I wrote on Crux about the current debate regarding the value of the words of cradle Catholics and converts.
One aspect of genius in Catholicism is its universality. Often, we think about this when we consider how the Catholic Church has lasted 2000 years or how it has expanded to almost every corner of the globe. But there is another aspect that can easily be lost: It accepts and brings in many types of people.
Before his conversion, G.K. Chesterton wondered how Christianity could be such a twisted edifice that it included a swashbuckling general like Don Juan of Austria and a pacifist contemplative like St. Bruno, the founder of the Carthusians.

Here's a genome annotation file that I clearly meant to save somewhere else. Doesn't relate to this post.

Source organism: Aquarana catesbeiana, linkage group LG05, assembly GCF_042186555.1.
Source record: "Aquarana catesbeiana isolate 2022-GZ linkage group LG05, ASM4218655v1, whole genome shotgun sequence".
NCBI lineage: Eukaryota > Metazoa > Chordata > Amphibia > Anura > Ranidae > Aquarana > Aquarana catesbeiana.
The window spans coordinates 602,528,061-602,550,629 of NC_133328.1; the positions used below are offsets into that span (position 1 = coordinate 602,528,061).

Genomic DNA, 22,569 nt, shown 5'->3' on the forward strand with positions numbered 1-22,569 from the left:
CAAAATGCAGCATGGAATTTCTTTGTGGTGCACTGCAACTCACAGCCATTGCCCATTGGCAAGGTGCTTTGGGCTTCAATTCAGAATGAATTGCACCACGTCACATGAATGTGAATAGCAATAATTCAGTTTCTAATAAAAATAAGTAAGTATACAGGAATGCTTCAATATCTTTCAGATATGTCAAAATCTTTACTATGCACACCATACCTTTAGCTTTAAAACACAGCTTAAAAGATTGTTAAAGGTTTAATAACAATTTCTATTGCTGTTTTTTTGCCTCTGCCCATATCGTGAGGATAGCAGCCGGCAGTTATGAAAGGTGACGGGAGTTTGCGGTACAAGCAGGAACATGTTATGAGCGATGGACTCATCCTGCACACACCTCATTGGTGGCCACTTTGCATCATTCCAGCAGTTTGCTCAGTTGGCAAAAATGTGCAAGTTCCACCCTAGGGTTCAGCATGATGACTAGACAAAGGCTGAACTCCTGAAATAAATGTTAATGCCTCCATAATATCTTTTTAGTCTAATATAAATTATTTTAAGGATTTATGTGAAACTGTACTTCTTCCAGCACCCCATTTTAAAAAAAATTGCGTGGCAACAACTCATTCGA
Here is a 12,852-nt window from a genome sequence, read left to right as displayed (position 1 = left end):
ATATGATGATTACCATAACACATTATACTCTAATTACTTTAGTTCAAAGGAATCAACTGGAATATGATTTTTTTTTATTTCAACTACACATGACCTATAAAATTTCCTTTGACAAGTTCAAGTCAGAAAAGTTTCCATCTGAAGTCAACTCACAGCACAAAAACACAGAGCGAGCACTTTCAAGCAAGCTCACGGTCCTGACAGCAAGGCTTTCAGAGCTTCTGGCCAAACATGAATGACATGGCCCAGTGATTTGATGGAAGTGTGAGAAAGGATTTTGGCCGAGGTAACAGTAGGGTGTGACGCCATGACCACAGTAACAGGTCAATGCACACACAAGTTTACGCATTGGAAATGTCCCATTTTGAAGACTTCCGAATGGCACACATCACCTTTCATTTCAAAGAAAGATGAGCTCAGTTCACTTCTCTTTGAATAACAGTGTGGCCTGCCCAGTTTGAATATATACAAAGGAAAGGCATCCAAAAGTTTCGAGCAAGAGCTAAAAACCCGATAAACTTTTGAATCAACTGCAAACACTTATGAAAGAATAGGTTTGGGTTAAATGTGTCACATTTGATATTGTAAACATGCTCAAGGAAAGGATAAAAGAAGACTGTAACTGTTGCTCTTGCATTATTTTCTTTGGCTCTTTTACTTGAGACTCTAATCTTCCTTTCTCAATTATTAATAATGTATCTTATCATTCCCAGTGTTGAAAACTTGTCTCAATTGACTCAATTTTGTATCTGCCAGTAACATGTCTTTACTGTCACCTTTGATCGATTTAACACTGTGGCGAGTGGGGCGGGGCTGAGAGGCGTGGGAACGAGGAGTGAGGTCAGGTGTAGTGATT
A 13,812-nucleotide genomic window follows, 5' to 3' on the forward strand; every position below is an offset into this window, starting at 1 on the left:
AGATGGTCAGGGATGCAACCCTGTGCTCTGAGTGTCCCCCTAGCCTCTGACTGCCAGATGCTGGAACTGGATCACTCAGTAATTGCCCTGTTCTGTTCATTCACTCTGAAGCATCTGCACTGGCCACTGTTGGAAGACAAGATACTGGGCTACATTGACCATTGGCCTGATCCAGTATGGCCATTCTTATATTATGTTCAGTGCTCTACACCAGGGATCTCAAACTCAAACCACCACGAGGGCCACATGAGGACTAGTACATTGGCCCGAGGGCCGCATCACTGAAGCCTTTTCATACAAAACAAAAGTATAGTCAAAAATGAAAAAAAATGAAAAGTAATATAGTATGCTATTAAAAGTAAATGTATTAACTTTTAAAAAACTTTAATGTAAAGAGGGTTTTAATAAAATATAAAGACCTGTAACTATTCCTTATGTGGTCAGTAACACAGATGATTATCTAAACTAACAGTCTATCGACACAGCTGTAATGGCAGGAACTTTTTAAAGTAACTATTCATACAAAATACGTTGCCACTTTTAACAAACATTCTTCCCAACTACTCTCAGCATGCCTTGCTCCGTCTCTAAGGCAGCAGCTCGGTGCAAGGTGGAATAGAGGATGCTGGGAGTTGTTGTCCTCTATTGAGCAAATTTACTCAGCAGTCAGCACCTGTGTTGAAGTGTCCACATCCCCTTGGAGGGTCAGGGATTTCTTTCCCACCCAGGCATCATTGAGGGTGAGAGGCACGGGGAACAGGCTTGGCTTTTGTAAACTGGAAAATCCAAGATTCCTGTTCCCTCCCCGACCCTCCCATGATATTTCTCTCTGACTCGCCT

He concludes pointing out how we take in all the extremes: “We want not an amalgam or compromise, but both things at the top of their energy; love and wrath both burning… For orthodox theology has specially insisted that Christ was not a being apart from God and man, like an elf, nor yet a being half human and half not, like a centaur, but both things at once and both things thoroughly, very man and very God. Now let me trace this notion as I found it.”
Read the rest on Crux.